As of December 2017, the majority of candidates learning to drive will be required to follow a Sat Nav during the independent driving part of the test. The changes to the test reflect how commonplace the use of Sat Navs have become. The majority of drivers already use Sat Navs on a regular basis, so it makes sense to teach the next generation of drivers how to use a Sat Nav safely on the road.
Are Sat Navs Dangerous?
You only need to read a couple of news articles to come to the conclusion that Sat Navs can be a distraction to drivers and can be a contributing factor to Road Traffic Accidents. Many defendants of road traffic accidents in court have blamed the collision on not focussing on the road, due to mobile phones, Sat Navs and other distractions.
Sat Navs supposedly take the stress out of driving. You just need to listen/look out for the prompts on the Sat Nav. But is this safe?
Sat Nav users may become so comfortable relying on their Sat Navs, that it removes the need to observe the roads directional signs and can cause drivers to zone out to an extent, causing an increase in distracted driving.
Some Sat Nav users may completely rely on these directions and will have to use the Sat Nav each and every time they go down the same route. Would it not create safer driving if motorists became familiar with the roads they were driving along?
The ability to monitor speed is a benefit for using a Sat Nav. The device will alert you if you are travelling over the speed limit for the road you are driving on. The volume should be turned up so that the prompts can be heard as well as seen, and if you can rely purely on the sound rather than taking your eyes off the road, even better! As long as the prompts do affect the device-users speed, this should lead to good practice for safer driving and may even reduce the risk of Road Traffic Accidents.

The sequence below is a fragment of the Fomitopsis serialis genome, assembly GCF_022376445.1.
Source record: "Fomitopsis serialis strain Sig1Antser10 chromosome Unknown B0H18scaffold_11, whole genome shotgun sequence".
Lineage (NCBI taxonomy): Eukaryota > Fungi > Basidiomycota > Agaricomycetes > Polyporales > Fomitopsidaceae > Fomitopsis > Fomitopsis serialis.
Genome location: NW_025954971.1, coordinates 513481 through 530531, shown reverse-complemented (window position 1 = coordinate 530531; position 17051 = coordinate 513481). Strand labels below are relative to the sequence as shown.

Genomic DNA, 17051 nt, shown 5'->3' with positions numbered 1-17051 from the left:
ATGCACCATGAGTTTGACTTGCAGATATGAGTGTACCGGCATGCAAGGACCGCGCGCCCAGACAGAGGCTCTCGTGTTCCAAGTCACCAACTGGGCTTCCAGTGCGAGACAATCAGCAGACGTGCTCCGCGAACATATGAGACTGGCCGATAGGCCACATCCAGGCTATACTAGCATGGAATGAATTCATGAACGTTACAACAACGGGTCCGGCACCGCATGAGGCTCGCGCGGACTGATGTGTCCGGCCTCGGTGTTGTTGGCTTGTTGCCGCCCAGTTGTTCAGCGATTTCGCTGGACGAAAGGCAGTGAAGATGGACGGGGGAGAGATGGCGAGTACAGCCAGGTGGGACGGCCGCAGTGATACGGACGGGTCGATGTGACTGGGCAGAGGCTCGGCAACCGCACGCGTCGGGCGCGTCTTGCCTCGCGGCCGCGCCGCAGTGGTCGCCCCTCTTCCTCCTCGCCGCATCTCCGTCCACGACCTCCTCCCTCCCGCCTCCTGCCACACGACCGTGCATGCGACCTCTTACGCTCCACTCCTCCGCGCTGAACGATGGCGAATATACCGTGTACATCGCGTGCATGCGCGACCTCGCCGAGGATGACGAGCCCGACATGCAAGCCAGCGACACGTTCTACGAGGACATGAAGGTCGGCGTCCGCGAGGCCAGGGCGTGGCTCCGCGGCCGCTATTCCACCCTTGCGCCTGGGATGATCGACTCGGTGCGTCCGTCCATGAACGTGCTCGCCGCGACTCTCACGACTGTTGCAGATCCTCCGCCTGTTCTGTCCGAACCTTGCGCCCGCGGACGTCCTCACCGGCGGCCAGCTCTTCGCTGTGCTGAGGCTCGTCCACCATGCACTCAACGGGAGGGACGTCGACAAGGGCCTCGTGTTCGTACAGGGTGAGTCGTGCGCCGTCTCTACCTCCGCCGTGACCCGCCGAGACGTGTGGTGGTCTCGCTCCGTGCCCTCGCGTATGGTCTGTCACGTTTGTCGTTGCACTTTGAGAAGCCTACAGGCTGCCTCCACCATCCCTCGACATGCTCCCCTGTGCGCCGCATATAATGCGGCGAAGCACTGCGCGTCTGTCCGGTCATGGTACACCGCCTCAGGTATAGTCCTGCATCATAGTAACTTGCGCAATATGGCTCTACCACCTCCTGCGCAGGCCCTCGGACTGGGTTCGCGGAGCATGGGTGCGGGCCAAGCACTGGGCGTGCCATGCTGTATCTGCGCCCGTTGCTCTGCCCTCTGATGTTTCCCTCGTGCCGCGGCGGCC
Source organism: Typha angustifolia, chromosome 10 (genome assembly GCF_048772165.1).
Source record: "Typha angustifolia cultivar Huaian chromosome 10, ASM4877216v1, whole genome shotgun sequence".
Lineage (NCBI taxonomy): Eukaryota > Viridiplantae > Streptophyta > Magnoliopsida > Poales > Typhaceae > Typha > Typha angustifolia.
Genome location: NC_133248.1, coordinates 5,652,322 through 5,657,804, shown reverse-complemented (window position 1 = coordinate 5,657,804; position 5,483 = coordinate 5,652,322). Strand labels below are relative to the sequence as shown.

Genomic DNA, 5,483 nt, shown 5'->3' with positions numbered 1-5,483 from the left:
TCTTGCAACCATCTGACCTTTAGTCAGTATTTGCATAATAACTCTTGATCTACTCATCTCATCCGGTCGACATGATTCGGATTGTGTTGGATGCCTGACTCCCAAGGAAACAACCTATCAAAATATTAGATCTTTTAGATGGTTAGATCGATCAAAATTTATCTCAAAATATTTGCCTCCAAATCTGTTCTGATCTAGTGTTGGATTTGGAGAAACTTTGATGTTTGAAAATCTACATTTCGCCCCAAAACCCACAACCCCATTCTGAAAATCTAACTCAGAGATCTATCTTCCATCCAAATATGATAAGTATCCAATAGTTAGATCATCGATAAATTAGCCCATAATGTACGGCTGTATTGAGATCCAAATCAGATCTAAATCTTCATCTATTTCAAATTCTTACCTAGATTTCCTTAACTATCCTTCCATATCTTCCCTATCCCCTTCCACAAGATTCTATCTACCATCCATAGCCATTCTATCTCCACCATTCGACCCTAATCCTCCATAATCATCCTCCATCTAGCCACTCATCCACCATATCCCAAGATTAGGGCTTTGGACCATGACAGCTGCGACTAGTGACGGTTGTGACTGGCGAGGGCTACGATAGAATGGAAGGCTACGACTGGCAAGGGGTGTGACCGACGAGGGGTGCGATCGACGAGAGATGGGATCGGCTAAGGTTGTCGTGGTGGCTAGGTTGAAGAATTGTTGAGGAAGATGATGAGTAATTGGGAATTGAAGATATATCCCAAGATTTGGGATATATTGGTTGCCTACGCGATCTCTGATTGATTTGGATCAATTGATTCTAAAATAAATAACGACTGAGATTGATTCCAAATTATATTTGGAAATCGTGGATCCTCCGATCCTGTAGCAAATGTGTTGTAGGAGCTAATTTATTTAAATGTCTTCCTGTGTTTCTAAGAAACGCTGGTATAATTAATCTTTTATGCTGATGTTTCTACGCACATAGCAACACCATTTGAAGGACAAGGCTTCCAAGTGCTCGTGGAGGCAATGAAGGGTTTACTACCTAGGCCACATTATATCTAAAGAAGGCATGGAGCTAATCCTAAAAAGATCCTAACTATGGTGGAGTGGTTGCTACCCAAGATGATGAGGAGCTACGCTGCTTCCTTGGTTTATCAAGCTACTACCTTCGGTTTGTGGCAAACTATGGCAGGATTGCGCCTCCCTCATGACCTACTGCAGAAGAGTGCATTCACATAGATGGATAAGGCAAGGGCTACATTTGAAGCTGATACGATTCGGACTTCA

Top Tips for Using Sat Navs Safely
- Trust your eyes not the Sat Nav. If the route looks wrong, don’t take it!
- You know what vehicle you’re in, the Sat Nav doesn’t. If your vehicle is particularly large, the Sat Nav may not realise that you cannot fit down tiny little short cuts.
- Do not lose focus of the road. Watch the road not the Sat Nav. Keep the volume up high to avoid having to take your eyes off the road.
- Don’t block your view of the road with the Sat Nav. Position in a sensible place in line of your sight.
- Ensure the Sat Nav is secured. Having the Sat Nav fall off into the foot-well mid-journey can create great distractions and unsafe driving. Always pull over when safe to do so to pick up the Sat Nav in this instance.
- Don’t programme whilst driving. The route should be selected prior to setting off on your journey.
- Update the Sat Nav regularly. Avoid issues with new roads.
Whilst there are pros and cons for the use of Sat Nav, the reality is that the majority of drivers already use a Sat Nav, whether built-in, independent or via smart phone, and this will only increase further in a society of ever-advancing technology. The DVSA’s change to the driving test will ensure that learner drivers are not let loose on the roads with the use of Sat Nav, without first checking that they are safe to do so.
Make sure you follow the tips for using Sat Navs safely on the road to avoid road traffic accidents and potential personal injury claims.
This article was supplied by Aticus Law – Expert Personal Injury Solicitors Manchester.